On the anniversary of Mary Shelley's masterpiece, Jacqueline Mulhallen looks beyond the cliches and finds a fable laced with powerful and timely commentary
Mary Shelley wrote in 1838 that she was not radical like 'my parents and Shelley' who were among the foremost political thinkers of her time. Her mother was Mary Wollstonecraft, author of A Vindication of the Rights of Woman, her father, William Godwin, author of Political Justice. Her husband, drowned in a sailing accident in 1822, was revolutionary poet Percy Bysshe Shelley. In 1816, however, Mary was eager to state her political views, and although she began Frankenstein (published 1818) as a horror story, like all good stories it has more than one purpose. The politics lies in the fact that it is actually two horror stories.
One story is about Victor Frankenstein, a young, well-off, middle-class man, healthy, intelligent and pleasant-looking with a loving family. With all these gifts, Frankenstein sets himself to create a living being, put together with bits of human remains and animated with electricity. It is not the creation of life itself that Shelley condemns him for, or his ‘presumption’, as right-wing critics were to term it, but the frenzied, selfish and monomaniacal way in which Frankenstein works, isolating himself, neglecting his friends and family, any amusements or pleasure and even his health, and devoting himself for two years to working on his ‘creature’ (Shelley never calls him a ‘monster’). When Frankenstein sees the result, however, he is repulsed by its huge and hideous appearance and, when the Creature approaches him, he runs out of his laboratory and makes his ‘escape’ from ‘the horror of that countenance’.
Frankenstein tells us that his Creature pursues him, killing his nearest and dearest. Then, in a conversation between him and the Creature when they do meet, we hear the second horror story. Abandoned by Frankenstein at the moment of creation, the Creature had to fend for himself: to teach himself the most basic things, such as how to see, speak and hear, what to eat, how to make fire. Wherever he went, people fled from him because of his ugliness, and so he hid himself during the day. In a poignant section, he explains how he watched a family from whom he learned language, reading and writing. He helped them by finding them fuel and doing other small kindnesses, longing to talk to them. One day he spoke to the old father, who was blind, and pleaded for understanding. But the son returned and drove the Creature away with blows. On another occasion, he rescued a young girl from drowning, but was shot at for doing so. These experiences make him bitter and revengeful towards Frankenstein, and he murders Frankenstein’s little brother. He asks Frankenstein to make him a companion, a female, so that he has someone to love and to share his life with, saying ‘Do your duty towards me’. Frankenstein agrees, but later breaks his promise, and the subsequent murders and Frankenstein’s own death follow from this.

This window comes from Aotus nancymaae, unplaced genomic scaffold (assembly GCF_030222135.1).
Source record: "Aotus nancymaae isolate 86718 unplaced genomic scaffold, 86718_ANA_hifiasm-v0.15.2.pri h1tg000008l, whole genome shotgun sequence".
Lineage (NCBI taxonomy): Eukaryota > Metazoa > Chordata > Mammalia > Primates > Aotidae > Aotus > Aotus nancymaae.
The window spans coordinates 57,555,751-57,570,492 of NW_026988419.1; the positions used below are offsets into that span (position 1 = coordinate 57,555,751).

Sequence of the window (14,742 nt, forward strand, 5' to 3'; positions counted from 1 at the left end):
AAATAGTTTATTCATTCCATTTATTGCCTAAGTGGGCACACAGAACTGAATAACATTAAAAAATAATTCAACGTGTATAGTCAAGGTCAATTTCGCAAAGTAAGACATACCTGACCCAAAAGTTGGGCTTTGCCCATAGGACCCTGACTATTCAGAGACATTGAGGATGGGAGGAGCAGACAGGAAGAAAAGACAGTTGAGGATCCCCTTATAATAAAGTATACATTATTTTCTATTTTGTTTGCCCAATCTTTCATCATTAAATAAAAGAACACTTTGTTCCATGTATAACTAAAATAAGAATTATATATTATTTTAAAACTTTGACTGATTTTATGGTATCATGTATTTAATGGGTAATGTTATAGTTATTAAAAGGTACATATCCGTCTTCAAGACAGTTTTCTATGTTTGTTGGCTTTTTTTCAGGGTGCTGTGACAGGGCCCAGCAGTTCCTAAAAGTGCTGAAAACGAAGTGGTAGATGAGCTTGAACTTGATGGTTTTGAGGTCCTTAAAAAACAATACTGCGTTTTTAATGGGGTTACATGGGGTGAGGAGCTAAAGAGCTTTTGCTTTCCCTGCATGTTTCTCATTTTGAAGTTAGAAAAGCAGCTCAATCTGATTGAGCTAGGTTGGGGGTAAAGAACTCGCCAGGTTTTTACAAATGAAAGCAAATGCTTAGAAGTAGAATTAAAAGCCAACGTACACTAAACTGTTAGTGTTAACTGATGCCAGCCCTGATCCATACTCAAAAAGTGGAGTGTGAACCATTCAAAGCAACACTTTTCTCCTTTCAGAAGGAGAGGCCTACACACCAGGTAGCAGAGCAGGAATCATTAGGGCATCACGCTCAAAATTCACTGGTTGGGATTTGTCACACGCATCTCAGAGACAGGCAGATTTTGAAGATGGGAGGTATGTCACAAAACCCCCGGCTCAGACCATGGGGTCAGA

As we realise the dreadful suffering which Frankenstein has caused the Creature, our sympathies change. Against Frankenstein’s description of the Creature as a ‘fiend’, ‘devil’, and even ‘nothing in human shape’, although he had made the Creature ‘in human shape’, we set his failure to take any responsibility for the Creature at all, even after he hears his story. It is Frankenstein who should be described as a monster.
Mary Shelley was well aware of the suffering and loneliness of the outcast. She herself experienced this when she eloped with the already married Shelley, and she knew her parents were shunned for their political views. The Shelleys were very aware of the hugely unequal treatment of men and women, of slavery, and of the conditions of workers in mills, mines and agriculture. In his review of Frankenstein, P.B. Shelley suggested that people who are badly treated will not remain docile. Working class agitation had led to the 1807 abolition of the slave trade. Campaigns in England and Ireland for the reform of Parliament and the abolition of the Union led to the 1832 Reform Act and Catholic Emancipation in 1829.
We live at a time when there is much talk of ‘artificial intelligence’, of dreams of thinking machines enslaved to human beings. After all, what rights would a conscious machine have when human rights are still denied to people because of their appearance or beliefs? Like Victor Frankenstein, Trump and May and others with power are oblivious to their responsibilities to the vulnerable. Refugees, immigrants, the unemployed and disabled, they all suffer under ‘austerity’ and racism and from being demonised by the ruling class. In Frankenstein Mary Shelley showed us that terrorism is created by refusing conscious beings their human rights, and by the immoral betrayal of promises, as May broke her promise - one of many - and refused entry to the UK to 3,000 refugee children.
Jacqueline Mulhallen, actor and playwright, has co-ordinated King’s Lynn Stop the War since 2003 and initiated and organised 14 Women for Change talks for King’s Lynn & District Trades Council (2012/2013). Her books include The Theatre of Shelley (Openbooks, 2010), and a Shelley biography (Pluto Press, 2015). Her plays are 'Sylvia' and 'Rebels and Friends’ about Constance Markievicz and Eva Gore-Booth which is on tour between 24 October - 25 November with Lynx Theatre and Poetry.
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- Rise Like Lions: the politics of Shelley's Mask of Anarchy
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- Westminster's first woman, 100 years on
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